Astronomy and Astrophysics, volume 508, 759-771 (2009/12-3)
Unveiling the molecular environment of the ring nebula RCW78.
CAPPA C.E., RUBIO M., MARTIN M.C. and ROMERO G.A.
Abstract (from CDS):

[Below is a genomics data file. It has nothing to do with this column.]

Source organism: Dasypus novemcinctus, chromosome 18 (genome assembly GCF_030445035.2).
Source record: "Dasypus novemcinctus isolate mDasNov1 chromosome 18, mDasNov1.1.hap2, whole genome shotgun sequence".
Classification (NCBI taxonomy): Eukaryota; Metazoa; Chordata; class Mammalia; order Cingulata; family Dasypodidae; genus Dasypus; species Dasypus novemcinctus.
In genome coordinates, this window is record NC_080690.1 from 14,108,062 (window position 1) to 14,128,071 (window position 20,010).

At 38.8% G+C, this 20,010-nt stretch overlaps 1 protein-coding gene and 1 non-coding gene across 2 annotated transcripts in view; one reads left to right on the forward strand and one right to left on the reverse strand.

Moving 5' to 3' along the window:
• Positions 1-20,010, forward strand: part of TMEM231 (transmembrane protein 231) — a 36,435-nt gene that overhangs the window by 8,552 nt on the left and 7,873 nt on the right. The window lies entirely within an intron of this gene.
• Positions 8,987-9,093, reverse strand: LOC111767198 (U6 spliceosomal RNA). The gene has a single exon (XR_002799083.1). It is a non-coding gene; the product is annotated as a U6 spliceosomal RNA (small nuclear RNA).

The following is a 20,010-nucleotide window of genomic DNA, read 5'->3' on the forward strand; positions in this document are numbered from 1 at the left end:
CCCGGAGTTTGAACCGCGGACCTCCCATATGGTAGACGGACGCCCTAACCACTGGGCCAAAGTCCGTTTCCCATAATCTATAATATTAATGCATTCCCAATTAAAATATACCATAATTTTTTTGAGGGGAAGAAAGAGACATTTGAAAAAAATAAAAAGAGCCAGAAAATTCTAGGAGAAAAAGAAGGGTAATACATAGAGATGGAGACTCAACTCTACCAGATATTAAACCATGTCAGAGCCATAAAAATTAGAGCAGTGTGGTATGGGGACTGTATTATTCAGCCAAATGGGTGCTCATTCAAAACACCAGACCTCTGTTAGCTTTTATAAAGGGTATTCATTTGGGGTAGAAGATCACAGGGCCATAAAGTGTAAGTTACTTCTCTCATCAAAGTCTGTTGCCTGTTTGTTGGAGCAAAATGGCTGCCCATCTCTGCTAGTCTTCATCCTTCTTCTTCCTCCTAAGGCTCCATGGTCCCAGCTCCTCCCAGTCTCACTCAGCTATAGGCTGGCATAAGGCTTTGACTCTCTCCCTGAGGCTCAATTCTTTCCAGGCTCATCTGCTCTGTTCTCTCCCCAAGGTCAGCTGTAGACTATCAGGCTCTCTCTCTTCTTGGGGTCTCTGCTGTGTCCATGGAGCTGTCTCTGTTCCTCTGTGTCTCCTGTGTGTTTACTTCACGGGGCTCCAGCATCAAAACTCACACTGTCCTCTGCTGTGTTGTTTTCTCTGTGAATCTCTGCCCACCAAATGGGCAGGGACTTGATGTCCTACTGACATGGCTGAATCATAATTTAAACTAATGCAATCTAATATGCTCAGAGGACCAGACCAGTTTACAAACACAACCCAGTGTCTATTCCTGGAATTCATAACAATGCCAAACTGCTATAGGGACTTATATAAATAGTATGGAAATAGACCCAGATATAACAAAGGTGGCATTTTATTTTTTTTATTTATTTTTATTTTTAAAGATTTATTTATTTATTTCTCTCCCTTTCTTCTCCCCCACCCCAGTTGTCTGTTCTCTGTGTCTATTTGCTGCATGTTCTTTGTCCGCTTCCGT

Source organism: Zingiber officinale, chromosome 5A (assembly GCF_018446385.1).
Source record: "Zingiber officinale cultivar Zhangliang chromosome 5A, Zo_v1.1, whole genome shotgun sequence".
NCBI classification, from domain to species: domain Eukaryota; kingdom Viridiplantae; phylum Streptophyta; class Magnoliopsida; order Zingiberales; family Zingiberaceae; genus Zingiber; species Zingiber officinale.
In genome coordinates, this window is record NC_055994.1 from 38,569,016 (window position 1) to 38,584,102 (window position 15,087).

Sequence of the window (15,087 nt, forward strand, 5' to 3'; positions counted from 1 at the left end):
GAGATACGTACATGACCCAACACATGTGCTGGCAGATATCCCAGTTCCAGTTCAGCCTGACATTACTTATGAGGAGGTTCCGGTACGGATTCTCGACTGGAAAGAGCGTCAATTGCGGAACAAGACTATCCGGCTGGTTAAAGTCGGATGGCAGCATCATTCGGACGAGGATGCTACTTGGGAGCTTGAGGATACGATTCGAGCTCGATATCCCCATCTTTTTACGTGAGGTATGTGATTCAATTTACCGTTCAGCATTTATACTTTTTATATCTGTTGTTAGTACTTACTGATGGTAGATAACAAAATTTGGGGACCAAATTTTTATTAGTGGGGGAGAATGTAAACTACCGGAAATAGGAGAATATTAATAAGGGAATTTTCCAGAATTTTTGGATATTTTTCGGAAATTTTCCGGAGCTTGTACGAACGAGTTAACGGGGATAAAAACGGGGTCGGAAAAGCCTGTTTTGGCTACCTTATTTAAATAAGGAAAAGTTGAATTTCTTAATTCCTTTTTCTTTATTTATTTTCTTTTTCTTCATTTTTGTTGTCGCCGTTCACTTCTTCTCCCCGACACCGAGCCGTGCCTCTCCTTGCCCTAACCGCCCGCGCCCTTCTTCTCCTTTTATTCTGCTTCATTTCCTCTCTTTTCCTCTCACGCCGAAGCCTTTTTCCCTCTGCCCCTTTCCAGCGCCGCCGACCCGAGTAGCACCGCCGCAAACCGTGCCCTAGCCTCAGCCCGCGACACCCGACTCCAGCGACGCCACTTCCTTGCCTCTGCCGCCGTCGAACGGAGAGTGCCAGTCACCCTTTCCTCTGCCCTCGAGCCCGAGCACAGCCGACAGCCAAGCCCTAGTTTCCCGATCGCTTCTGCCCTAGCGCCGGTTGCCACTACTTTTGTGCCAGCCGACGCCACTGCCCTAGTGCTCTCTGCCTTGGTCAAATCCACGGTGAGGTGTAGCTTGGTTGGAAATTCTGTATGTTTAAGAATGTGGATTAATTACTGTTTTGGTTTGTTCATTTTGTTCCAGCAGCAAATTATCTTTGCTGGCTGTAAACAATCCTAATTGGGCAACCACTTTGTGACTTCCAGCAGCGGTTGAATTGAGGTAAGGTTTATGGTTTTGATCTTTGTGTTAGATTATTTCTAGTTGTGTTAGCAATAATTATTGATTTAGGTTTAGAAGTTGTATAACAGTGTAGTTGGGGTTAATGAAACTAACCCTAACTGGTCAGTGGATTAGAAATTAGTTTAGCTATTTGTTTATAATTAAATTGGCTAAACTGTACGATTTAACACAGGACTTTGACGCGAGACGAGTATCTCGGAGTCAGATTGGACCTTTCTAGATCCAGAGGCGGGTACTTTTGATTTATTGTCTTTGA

We present a study of the ionized, neutral atomic, and molecular gas associated with the ring nebula RCW78 around the WR star HD117688 (=WR55) with the aim of analyzing the distribution of the associated gas and investigating its energetics. We base our study on 12CO(1-0) and 12CO(2-1) observations of the brightest section of the nebula carried out with the SEST telescope with angular resolutions of 45" and 22", respectively; and on complementary 12CO(1-0) data of a larger area obtained with the NANTEN telescope with an angular resolution of 2.7', HI 21-cm line data taken from the ATCA survey, IRAS HIRES data, and radio continuum data at 4.85 GHz from the Parkes survey. We report the detection of molecular gas having velocities in the range -56 to -33km/s associated with the western region of RCW78. A few patches of molecular gas possibly linked to the eastern faint section are detected. The CO emission appears concentrated in a region of 23'x18' in size, with a total molecular mass of (1.3±0.5)x105M☉, mainly connected to the western section. The analysis of the neutral atomic gas distribution reveals the HI envelope of the molecular cloud, while the radio continuum emission shows a ring-like structure, which is the radio counterpart of the optical nebula. The gas distribution is compatible with the western section of RCW78 having originated in the photodissociation and ionization of the molecular gas by the UV photons of the WN7 star HD117688, and with the action of the stellar winds of the WR star on the surrounding gas. In this scenario, the interstellar bubble expanded more easily towards the east than towards the west due to the lack of dense molecular gas in the eastern section. The proposed scenario also explains the off center location of WR55. A number of infrared point sources classified as YSO candidates showed that star formation activity is present in the molecular gas linked to the nebula. The possibility that the expansion of the bubble triggered star formation in this region cannot be discarded.